Next fall when you see geese heading south for the winter, flying along in a ‘V’ formation, you might consider what science has discovered as to why they fly that way…
As each bird flaps its wings, it creates an uplift for the bird immediately following. By flying in a ‘V’ formation, the whole flock adds 71 percent greater flying range than if each bird flew on it’s own.
People who share a common direction and sense of community can better get where they are going more quickly and easily because they are traveling on the trust of one another.
When a goose falls out of information, it suddenly feels the drag and resistance of trying to go it alone…and quickly gets back into the formation to take advantage of the ‘lifting power’. If we have as much sense as a goose, we will stay in formation with those that are heading in the same direction as we are (and willing to accept their help as well as give ours to others.)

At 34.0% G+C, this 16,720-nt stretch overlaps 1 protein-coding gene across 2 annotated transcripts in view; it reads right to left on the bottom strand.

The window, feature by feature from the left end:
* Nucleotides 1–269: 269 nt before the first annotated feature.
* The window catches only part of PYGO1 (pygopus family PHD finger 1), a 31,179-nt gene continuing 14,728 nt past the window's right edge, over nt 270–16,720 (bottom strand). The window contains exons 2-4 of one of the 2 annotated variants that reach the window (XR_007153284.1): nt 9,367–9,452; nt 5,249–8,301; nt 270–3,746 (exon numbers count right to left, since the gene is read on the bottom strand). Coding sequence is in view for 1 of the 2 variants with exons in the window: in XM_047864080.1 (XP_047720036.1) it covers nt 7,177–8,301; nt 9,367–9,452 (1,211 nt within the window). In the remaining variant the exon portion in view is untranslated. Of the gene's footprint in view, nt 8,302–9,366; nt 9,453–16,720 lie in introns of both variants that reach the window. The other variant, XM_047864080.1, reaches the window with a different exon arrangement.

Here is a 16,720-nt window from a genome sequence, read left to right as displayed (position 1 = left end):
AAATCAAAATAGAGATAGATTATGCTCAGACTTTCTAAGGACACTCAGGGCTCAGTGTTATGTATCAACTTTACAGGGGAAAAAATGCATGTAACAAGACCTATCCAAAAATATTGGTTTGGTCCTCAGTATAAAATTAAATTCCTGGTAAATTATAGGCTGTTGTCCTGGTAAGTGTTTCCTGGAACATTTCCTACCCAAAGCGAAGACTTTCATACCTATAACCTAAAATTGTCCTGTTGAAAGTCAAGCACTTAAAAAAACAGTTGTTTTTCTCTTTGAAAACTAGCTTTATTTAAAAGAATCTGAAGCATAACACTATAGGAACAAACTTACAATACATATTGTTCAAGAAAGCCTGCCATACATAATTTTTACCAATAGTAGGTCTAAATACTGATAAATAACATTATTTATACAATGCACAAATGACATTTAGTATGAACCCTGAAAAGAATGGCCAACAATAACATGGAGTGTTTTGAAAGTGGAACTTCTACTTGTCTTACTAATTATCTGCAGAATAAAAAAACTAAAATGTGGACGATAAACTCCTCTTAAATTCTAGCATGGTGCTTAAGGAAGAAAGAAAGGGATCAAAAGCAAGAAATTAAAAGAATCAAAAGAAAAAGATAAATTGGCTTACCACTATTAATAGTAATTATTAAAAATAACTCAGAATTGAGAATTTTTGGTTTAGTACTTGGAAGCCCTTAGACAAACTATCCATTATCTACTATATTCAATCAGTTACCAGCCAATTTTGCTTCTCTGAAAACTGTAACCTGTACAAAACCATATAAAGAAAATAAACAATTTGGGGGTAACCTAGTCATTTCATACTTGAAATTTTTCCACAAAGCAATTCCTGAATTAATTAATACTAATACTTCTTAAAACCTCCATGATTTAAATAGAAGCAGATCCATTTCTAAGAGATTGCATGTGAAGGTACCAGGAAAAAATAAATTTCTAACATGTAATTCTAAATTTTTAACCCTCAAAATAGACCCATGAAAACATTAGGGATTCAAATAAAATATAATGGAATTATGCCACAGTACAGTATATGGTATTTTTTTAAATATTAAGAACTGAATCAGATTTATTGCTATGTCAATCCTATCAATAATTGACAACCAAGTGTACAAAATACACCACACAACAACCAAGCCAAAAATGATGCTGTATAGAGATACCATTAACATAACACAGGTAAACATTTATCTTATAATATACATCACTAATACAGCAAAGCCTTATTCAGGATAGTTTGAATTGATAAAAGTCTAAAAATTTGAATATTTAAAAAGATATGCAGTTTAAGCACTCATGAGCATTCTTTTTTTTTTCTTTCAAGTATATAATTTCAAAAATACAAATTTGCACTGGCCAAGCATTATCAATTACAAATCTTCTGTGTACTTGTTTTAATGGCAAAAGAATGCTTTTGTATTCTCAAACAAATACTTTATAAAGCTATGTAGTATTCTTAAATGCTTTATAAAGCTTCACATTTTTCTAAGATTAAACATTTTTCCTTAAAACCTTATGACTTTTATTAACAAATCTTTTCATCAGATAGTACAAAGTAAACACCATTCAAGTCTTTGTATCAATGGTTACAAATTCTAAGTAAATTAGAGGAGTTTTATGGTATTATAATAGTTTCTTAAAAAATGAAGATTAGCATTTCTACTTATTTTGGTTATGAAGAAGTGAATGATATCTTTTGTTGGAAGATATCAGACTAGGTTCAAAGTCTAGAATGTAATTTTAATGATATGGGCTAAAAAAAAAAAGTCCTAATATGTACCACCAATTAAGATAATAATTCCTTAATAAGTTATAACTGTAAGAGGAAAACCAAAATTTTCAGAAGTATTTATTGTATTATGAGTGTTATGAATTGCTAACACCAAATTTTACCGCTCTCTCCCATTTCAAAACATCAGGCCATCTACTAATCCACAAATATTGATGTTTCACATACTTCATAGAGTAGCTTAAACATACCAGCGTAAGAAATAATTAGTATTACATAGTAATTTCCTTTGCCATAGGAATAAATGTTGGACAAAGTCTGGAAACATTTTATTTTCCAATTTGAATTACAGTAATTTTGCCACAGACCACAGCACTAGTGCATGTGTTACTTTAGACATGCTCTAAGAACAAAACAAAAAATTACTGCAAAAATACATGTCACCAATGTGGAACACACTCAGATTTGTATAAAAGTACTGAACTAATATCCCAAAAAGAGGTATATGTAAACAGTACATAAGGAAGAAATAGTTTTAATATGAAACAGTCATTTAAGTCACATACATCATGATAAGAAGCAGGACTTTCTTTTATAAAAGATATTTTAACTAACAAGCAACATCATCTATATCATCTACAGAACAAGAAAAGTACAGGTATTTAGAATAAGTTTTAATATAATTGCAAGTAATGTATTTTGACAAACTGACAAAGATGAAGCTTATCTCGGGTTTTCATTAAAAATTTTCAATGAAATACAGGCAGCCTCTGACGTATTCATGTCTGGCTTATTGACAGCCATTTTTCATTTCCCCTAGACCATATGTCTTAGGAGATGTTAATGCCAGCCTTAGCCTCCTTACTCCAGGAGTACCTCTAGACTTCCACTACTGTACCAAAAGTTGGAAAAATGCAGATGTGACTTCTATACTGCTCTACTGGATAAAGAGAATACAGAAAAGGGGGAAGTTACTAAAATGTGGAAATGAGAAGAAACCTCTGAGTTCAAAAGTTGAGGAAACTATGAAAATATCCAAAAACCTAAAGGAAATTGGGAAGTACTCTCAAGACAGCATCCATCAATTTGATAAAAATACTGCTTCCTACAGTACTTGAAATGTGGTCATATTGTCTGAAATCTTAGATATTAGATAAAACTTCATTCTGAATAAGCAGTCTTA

When the lead goose gets tired, it rotates back into the formation and another goose flies point. It is sensible to take turns doing demanding jobs. With people, as with geese, we are interdependent on each other.
Geese honk from behind to encourage those up front to keep up their speed. We need to make sure our honking from behind is encouraged and not something else.
Finally, and this is important, when a goose gets sick, or is wounded by gunshots and falls out of formation, two other geese fall out with that goose and follow it down to lend help and protection. They stay with that fallen goose until it is able to fly again or dies.
Only then do they launch out on their own, or with another formation, to catch up with their group. If we have the sense of a goose, we will stand by each other in difficult times as when we are strong.